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Literature / Galilee

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Written in 1998 by Clive Barker, the story follows Edmund Maddox Barbarossa, on a quest to write down the tale of his family in the very book you're reading. And boy, is it a complicated process.

First, the Barbarossa don't exactly belong to the human race. Cesaria and Nicodemus, the parents, are gods with an equally godlike temper. The children are Zabrina, an obese woman drowning her sorrow in tons of food, Luman, who spent half his life in asylums, Marietta, an energetic lesbian, Edmund Maddox himself, a wheelchair-ridden cynic who didn't leave home for most of his life and who's about 140 years old, and finally, Galilee, who is a subject of contention in the family, and one of the reasons why the book was written.

To make matters more complicated, their history is closely related to the Geary family, an immensely rich and badly dysfunctional human dynasty, whose smooth image only serves to hide tons of shady dealings and deviance. They have been in place since the war of Secession, enough time to have lots of skeletons in the closet.

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On top of this, Maddox provides us with an insight into L'Enfant, the gigantic house lost in the swamp where all the Barbarossa live, and what it's like to live next to godlike beings on a daily basis. Suffice to say, it makes doesn't make his task any easier.

Expect lots of dreams becoming nightmares, everyday torment driving people to insanity and an underlying sadness, but also broken hopes being rebuilt and characters facing their fears, accepting past mistakes and growing as people. Welcome to Clive Barker.


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This book provides examples of:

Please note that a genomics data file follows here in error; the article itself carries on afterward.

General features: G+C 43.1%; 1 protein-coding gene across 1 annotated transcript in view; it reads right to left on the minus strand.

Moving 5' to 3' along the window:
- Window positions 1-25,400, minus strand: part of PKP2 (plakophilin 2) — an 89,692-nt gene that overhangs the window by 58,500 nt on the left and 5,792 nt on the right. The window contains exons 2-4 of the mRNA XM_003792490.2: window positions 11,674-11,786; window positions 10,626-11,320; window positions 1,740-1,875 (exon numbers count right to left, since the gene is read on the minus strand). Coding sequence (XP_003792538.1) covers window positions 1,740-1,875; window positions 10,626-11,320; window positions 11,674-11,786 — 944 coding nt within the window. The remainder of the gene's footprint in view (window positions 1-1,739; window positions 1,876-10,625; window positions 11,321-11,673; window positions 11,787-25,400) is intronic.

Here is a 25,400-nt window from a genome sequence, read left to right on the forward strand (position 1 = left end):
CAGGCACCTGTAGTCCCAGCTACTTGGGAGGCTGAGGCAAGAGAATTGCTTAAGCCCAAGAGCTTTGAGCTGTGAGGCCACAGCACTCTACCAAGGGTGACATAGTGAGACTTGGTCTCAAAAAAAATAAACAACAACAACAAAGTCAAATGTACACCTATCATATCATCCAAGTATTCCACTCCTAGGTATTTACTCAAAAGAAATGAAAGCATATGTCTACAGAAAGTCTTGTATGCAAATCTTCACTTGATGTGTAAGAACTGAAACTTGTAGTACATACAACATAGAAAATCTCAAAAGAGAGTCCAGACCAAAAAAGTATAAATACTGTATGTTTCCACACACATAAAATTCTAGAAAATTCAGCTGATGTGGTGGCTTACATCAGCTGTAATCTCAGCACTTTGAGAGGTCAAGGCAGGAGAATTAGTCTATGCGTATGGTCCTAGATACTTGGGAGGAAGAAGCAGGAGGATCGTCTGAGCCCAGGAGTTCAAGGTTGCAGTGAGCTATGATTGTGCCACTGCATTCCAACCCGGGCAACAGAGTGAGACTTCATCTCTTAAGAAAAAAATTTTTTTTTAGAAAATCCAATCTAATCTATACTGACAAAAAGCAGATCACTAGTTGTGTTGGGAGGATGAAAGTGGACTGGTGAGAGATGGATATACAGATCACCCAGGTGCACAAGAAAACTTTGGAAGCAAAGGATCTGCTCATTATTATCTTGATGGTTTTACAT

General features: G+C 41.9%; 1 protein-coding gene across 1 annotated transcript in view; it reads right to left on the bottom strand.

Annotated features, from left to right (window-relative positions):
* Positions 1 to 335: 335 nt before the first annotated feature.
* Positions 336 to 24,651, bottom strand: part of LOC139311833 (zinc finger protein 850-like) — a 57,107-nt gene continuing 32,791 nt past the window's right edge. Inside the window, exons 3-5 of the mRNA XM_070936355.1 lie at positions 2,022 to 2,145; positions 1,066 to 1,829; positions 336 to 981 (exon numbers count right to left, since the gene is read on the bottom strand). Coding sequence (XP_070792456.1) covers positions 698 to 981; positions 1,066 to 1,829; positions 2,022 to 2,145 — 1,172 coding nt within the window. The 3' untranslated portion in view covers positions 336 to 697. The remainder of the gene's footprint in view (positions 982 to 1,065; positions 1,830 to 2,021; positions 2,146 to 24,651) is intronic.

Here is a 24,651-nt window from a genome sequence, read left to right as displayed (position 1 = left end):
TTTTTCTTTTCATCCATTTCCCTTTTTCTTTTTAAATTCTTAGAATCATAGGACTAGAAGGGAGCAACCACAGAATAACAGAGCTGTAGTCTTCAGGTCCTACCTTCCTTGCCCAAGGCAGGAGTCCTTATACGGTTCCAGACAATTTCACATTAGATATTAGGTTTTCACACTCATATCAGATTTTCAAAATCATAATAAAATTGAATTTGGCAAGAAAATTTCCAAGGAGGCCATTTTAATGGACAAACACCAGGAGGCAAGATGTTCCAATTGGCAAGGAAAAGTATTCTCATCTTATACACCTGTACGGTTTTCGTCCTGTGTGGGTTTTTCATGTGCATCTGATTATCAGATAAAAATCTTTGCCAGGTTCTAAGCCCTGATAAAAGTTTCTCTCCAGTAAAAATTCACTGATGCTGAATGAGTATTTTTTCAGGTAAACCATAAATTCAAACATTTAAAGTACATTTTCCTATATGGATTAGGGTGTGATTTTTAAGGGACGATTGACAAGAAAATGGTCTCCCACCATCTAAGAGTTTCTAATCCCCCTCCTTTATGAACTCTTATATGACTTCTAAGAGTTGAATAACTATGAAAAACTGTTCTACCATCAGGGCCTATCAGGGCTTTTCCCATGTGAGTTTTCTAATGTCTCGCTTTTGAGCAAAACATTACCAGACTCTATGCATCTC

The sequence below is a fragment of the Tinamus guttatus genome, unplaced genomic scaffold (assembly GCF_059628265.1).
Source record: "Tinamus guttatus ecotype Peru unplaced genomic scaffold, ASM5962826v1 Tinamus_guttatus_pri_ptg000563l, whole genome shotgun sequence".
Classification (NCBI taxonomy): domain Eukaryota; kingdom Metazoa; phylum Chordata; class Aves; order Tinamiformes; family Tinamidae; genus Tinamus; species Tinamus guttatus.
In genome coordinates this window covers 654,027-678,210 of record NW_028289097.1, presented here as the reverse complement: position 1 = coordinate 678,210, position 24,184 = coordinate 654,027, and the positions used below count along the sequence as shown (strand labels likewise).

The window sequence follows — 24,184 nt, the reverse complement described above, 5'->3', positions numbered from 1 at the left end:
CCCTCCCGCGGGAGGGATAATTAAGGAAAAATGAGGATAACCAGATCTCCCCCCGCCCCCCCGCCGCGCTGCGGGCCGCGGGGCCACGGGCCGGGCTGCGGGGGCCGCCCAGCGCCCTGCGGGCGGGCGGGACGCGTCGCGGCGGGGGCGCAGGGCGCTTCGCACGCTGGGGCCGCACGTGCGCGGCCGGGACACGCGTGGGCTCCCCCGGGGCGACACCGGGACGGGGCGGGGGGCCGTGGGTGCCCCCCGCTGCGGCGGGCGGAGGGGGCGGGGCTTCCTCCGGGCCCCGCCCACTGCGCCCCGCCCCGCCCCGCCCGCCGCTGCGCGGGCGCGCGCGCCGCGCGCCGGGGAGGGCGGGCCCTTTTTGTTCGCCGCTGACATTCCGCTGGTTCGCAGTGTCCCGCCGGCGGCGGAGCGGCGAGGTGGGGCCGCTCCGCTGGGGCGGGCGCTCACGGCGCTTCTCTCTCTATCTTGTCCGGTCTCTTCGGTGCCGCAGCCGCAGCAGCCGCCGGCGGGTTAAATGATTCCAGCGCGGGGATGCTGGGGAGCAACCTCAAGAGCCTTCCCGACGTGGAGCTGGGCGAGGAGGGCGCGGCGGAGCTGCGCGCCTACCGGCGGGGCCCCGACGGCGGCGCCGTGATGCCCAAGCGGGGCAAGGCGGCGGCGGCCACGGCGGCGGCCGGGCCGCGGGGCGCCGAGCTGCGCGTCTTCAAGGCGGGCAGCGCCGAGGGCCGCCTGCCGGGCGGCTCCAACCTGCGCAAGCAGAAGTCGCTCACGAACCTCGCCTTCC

• Abusive Parents: You better believe it.
    • Cadmus Geary treats his sons and grandsons as assets in his business; he doesn't hide the fact that should they push him too far, he'll get rid of them one way or another. Garrison doesn't take it well.
    • Cesaria is of unstable mood and her tantrums have the nasty tendency to level cities and kill lots of innocent people. The children are rightfully afraid of her. But they hardly ever flee or say no to her, valuing their lives too much for it.
    • Nicodemus, an absolute sex maniac who cheats on Cesaria with about half the women on the globe (although she does the same in return), doesn't shy away from showing off his genitals to his 6-year-old daughter, and cares more about his horses than his children.
  • Aerith and Bob: Michael, Garrison, Loretta and Rachel share the spotlight with Nicodemus, Galilee and Cesaria.
  • And I Must Scream: The dolls that Mater Motley's dress are made out of are alive.
  • Anyone Can Die: This being Clive Barker...
  • Apocalypse How: The purpose of the book is to keep track of the weird family history and trace its downfall. It ends without answering that last part, if it ever happens.